Dujarié, Father Julien
1875, October 23
Date of Birth: 1832, December 22
No Memorial Card is Available
,Julien Dujarié was born on December 22, 1832, at Méhoudin in France. He began the study of Latin and Greek at the college of Couterne in October 1843. Five years later he entered the minor seminary of Séez and from there he went on to the major seminary in the same town; he received tonsure and minor orders there. Since he was quite young, he went in October 1853 to teach at Domfort in St. Charles College. After that he returned to the major seminary for Theology. He became a subdeacon on December 23, 1853 (?), and a deacon on June 2, 1855. His superiors then sent him to St. Sulpice, which he entered on October 12, 1855, to prepare himself to be a director in the major seminary of Séez. After a year in Paris he was admitted to the Solitude on October 18, 1856, and was ordained a priest on December 20th of the same year. The Solitude’s director was Father Faillon, who often spoke of the needs of St. Sulpice in the United States. Father Dujarié was moved by Father Faillon’s appeals, and he desired to consecrate his life to the work of St. Charles College in Ellicott City. Family pressures kept him from carrying out his desire, and he returned to his diocese.
He was appointed to the major seminary of Séez as a director in October 1857; he taught there Church History, Hebrew, and Holy Scripture. After six years he resolved to go to America; and, without warning relatives or friends, he went to Paris in October 1863. On October 4th he left Paris; on the 6th, he was in Liverpool, and from there he sailed for Boston. He expected to land on October 18th, but the Africa, on which he was sailing, was wrecked off the coast of North America, and the passengers had to be rescued.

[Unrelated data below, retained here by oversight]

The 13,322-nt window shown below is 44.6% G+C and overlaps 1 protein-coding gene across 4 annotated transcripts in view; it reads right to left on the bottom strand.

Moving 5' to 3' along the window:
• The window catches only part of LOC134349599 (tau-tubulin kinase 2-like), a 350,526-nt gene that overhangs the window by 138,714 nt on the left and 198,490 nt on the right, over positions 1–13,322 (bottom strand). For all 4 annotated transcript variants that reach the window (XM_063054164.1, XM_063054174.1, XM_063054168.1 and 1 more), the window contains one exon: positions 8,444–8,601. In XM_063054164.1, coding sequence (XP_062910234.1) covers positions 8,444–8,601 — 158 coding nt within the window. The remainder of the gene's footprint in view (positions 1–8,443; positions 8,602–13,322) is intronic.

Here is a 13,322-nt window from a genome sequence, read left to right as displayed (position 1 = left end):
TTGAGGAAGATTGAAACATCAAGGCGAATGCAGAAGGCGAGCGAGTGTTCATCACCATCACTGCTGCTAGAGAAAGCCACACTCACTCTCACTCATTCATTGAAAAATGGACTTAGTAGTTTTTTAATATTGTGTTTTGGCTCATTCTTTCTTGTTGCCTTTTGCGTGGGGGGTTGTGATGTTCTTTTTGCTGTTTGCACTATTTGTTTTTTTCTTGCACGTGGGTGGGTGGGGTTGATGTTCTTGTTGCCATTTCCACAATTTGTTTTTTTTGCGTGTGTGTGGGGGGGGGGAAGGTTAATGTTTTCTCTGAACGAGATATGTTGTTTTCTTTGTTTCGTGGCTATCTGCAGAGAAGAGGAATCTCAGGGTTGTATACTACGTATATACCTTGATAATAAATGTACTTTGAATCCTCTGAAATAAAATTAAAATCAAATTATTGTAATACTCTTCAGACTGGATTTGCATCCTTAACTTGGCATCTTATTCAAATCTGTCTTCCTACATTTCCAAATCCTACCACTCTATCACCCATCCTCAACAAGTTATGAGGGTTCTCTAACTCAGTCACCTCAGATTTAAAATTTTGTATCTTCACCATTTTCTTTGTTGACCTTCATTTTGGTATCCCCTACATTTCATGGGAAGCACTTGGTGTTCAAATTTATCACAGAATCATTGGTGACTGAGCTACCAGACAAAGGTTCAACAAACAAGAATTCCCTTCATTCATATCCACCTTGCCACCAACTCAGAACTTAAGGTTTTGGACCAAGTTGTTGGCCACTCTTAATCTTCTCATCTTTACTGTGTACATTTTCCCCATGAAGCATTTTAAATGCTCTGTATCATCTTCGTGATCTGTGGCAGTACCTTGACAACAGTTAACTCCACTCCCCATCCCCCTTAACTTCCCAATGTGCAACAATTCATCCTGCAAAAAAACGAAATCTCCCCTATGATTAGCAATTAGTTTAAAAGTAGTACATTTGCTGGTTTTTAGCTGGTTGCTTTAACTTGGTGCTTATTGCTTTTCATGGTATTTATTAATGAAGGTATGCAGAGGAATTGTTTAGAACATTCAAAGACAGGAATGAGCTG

He finally arrived in Baltimore on October 27, 1863. He stayed two days at St. Mary’s Seminary; and, on Thursday, October 29th, he went to St. Charles College. He taught there until 1869, when he was called to teach Philosophy in the major seminary in Baltimore.
For reasons of health he had to return to France in 1871. Because his health continued to deteriorate, he had to give up teaching to become chaplain in a rest home. Although he attempted to do as much priestly work as possible, his decline continued. He died on October 23, 1875.
Translated and adapted from Bibliotèque Sulpicienne, Volume II, pp.364-367.